We are living through a period of expressive individualism and whilst there are signs of some growing pushback in the media, I suspect we’re not yet at the peak. However, one thing which strikes me is if you talk to people who have come to know God in and through the person of Jesus Christ, without the influence of either existing Christians, or the church, none of them need to be told they are sinners.

God answers those who cry out to him.

We are living in turbulent times, which is consciously recognised across society. I wonder if the anxiety rates, the depth of confusion, the recognition post-modernity is not meeting people’s deepest needs, are simply reaching a point where many people are starting to call out to God from the depths of their hearts? When they do, they discover Jesus.

God longs for his church to believe him.

We know from the Talking Jesus research the number one concern people have is ‘will it be alright’? Those who are coming to know Jesus without any initiative by the church, don’t know ‘how’ it will be alright, but they do appear to have a confidence in God, which translates into them being able to face whatever their future holds.

God longs for his church to nurture all those who come to know him.  

Of course, another question is one many have been asking for some years: why church? People new to faith seem to instinctively know they can trust the Holy Spirit of God and they can trust the word of God. It reminds me God has not left himself without testimony (Acts 14:17). The church is God’s idea and it remains a great one, despite the atrocious mess we seem to be making of it! The church consists of real people, with all the faults of failings of everyone else, what better way of identifying with those yet to discover God loves them and wants to embrace them into his family?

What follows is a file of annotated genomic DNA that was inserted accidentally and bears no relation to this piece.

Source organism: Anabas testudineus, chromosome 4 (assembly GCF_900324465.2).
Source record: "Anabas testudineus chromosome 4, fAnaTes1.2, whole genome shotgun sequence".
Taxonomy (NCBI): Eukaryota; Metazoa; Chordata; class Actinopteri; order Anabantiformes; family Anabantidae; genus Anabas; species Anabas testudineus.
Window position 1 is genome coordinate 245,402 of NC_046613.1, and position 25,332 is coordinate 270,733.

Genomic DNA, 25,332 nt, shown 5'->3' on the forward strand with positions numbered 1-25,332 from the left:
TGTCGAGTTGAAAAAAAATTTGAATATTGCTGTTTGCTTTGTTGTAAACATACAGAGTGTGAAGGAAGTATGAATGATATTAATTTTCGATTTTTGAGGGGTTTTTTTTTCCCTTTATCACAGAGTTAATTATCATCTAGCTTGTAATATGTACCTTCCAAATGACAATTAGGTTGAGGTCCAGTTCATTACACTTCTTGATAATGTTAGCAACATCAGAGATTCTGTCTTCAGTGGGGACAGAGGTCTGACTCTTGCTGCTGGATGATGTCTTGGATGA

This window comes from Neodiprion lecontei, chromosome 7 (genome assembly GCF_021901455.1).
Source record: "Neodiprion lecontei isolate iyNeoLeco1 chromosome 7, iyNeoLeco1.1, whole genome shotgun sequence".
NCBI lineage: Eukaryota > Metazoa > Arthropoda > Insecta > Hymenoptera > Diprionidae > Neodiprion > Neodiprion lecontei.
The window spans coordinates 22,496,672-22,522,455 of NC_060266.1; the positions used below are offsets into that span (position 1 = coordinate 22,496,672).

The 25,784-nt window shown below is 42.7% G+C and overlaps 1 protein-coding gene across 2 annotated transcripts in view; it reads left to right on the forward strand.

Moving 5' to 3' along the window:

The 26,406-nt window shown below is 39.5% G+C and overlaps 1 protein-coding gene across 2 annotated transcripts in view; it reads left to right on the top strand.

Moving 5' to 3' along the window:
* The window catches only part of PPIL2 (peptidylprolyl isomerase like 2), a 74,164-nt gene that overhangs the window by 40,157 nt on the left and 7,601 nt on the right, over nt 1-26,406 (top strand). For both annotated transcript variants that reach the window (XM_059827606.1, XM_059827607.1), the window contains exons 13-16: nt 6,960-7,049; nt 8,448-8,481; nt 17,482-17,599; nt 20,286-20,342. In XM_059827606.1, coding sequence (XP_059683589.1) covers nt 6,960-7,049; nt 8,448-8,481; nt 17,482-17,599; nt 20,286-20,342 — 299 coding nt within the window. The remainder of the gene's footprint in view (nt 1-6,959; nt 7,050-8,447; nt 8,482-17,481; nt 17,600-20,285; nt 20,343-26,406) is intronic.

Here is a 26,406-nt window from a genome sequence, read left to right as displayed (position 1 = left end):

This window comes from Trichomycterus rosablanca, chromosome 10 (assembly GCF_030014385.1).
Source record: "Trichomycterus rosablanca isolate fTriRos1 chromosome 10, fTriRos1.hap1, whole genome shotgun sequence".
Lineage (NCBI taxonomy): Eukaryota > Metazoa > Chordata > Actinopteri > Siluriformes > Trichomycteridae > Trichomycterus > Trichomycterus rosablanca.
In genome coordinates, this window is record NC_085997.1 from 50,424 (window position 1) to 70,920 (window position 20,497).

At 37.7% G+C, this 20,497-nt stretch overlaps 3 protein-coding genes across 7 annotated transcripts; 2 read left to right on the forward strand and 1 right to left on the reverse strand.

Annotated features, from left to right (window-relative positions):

As you’ll read elsewhere September marks the beginning of a year of mission, as Seventy-two is promoting through Hope 23-24. Now is the time to prepare. My hope and intention with this article is to encourage you to start with your own heart:

Ask yourself: 

  1. Do I believe God is still in the business of transforming lives for the good? 
  1. Do I recognise Jesus can meet whoever I meet, whatever their past experiences, or present circumstances?

Ask God:

  1. Give me the faith to believe you can transform any life and give me the desire to thirst for your righteousness in mine.
  2. Give me a fresh expectation you have gone before me this day, the eyes to see who is searching for you to meet their need and the ears to hear how I can help them.

[1] All names have been changed for the purposes of this article, although the circumstances are accurate. 

Nigel Coles

Nigel is Regional Team Leader of the West of England Baptist Network. He facilitates the life of the webnet team and oversees the missional strategy for the region. He also works to develop missional strategy over a wider geographical area with our partner Associations and Baptists Together. Nigel believes that when Jesus sent out seventy-two others, he meant everyone who was there, and this passion to help everyone find their way in the mission of God is what inspired the development of Seventy-two.